Gaining 3D Insight into the Complex Structure of a Turbidite System in Real TimeDownload PDF
Maximize reservoir contact to increase overall productivity
A trilateral well targeting the Heimdal formation, located in a sandstone reservoir on the Norwegian continental shelf, was successfully drilled to exploit the undrained oil-bearing zone. Known challenges of the reservoir included its complicated internal sedimentary structures, compartmentalization, and moved and undulated fluid surfaces. The EarthStar® ultra-deep resistivity service from Halliburton was combined with advanced three-dimensional (3D) inversion technology for the first time, in real time, along with conventional logging-while-drilling (LWD) measurements, for enhanced reservoir understanding of the geology and fluids in place.
One-dimensional (1D) inversion of electromagnetic (EM) data only reveals changes in a reservoir above and below the well path. While this may be sufficient for layer-cake reservoirs, it does not identify changes in the thickness of units and their associated resistivity values. In this complex turbidite system reservoir, changes in the target sands were expected to occur in all directions because units can pinch out and later periods of erosion can incise the reservoir. A viable solution was required to accurately represent both the lateral and vertical changes.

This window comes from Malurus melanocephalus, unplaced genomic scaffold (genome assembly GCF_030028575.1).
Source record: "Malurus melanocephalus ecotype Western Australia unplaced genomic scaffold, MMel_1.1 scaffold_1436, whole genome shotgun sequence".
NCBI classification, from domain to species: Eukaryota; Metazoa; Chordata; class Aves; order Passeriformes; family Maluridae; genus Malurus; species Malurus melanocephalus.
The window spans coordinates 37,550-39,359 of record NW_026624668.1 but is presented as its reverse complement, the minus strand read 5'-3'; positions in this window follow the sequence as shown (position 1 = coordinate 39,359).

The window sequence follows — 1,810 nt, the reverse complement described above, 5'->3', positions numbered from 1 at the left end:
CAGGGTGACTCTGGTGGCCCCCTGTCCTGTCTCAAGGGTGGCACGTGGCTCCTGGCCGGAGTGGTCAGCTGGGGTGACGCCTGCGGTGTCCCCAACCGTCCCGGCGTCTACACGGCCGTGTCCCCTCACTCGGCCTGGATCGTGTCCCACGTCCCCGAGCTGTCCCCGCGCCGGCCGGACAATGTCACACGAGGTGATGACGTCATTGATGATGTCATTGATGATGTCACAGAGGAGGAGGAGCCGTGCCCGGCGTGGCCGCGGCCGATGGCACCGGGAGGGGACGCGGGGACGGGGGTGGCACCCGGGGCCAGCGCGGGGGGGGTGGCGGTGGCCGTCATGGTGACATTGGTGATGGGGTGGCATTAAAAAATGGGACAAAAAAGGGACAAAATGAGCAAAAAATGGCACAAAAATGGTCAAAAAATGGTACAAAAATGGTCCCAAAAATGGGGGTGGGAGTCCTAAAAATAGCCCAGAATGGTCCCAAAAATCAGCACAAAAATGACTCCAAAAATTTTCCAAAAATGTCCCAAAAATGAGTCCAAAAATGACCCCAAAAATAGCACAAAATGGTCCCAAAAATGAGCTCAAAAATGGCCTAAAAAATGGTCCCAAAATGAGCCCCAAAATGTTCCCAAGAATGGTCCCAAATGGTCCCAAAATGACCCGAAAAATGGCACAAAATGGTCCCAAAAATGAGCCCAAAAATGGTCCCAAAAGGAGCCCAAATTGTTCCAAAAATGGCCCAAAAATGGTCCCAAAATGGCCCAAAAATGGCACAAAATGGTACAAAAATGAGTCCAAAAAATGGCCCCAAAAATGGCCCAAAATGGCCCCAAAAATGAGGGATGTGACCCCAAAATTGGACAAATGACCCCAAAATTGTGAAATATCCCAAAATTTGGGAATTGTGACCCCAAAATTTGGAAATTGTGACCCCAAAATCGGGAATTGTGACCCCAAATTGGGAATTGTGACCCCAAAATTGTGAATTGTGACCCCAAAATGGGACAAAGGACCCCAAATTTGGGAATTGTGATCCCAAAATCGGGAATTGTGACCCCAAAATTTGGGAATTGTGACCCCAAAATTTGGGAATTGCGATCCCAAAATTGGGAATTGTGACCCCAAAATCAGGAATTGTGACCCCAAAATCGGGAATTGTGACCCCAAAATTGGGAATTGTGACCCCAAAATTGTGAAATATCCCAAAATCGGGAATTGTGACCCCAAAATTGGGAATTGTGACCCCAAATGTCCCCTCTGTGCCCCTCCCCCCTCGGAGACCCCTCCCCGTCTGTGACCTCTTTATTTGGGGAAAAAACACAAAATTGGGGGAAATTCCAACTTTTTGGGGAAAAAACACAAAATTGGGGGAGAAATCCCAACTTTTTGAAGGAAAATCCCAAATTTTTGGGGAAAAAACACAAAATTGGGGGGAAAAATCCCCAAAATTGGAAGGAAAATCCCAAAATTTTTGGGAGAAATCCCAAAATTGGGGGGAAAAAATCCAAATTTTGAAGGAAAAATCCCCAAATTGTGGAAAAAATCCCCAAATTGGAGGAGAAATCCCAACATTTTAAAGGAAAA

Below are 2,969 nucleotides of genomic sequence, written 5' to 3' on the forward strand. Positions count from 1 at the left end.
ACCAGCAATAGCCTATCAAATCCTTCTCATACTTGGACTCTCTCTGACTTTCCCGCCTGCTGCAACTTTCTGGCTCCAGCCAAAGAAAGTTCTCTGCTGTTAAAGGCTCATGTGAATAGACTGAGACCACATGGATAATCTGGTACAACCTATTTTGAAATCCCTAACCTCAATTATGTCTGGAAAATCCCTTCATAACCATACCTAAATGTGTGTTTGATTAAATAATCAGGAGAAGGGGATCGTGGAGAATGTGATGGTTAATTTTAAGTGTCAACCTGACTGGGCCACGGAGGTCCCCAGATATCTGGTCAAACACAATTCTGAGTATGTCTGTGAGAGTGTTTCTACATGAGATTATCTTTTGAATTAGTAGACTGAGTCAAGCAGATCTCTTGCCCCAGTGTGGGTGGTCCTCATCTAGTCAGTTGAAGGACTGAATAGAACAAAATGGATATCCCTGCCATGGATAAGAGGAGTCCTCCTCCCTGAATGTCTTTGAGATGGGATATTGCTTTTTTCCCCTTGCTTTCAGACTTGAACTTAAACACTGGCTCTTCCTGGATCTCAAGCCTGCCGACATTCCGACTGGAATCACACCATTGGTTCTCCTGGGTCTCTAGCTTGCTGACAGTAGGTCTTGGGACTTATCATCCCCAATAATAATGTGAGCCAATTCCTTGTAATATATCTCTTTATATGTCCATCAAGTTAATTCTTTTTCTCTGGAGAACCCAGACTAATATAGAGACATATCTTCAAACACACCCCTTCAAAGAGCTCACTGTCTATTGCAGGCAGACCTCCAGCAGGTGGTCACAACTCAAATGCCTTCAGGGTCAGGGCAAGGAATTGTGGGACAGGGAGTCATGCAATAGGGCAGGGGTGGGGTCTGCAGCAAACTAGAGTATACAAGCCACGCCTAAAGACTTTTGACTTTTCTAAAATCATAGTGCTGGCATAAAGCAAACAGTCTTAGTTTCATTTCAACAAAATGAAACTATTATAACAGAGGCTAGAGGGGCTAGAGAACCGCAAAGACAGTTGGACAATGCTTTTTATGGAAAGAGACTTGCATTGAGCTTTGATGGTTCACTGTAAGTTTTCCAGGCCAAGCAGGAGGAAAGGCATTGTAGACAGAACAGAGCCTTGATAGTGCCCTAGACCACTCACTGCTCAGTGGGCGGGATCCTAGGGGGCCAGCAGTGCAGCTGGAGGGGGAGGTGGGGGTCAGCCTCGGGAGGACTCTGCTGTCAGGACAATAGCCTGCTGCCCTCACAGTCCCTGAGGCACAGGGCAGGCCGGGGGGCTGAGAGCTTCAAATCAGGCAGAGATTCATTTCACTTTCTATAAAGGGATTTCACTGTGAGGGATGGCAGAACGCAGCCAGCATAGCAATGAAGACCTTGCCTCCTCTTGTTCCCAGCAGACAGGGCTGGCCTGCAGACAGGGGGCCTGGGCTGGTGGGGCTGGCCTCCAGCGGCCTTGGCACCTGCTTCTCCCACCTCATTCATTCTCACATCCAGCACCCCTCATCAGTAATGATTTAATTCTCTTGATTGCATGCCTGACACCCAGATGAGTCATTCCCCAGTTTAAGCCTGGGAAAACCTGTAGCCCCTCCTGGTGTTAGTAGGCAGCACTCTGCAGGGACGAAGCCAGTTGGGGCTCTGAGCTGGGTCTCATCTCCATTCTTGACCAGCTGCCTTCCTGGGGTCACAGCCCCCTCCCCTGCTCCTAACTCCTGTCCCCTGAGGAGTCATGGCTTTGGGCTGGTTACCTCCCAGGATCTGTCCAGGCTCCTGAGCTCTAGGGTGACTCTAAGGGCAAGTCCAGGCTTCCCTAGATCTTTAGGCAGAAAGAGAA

The EarthStar service was selected to measure and identify formation and fluid boundaries up to 225 ft in three dimensions around the borehole. The initial introduction of ultra-deep EM tools used 1D algorithms to identify the boundaries above and below the well, simplifying the EM field to five components. With the advanced 3D inversion technology of the EarthStar service, all nine components were used for true 3D mapping of the formation and fluid boundaries. The service was able to show lateral variability in addition to the vertical changes mapped by 1D inversions.
Maps reservoir and fluid boundaries up to 225 feet from the wellbore.
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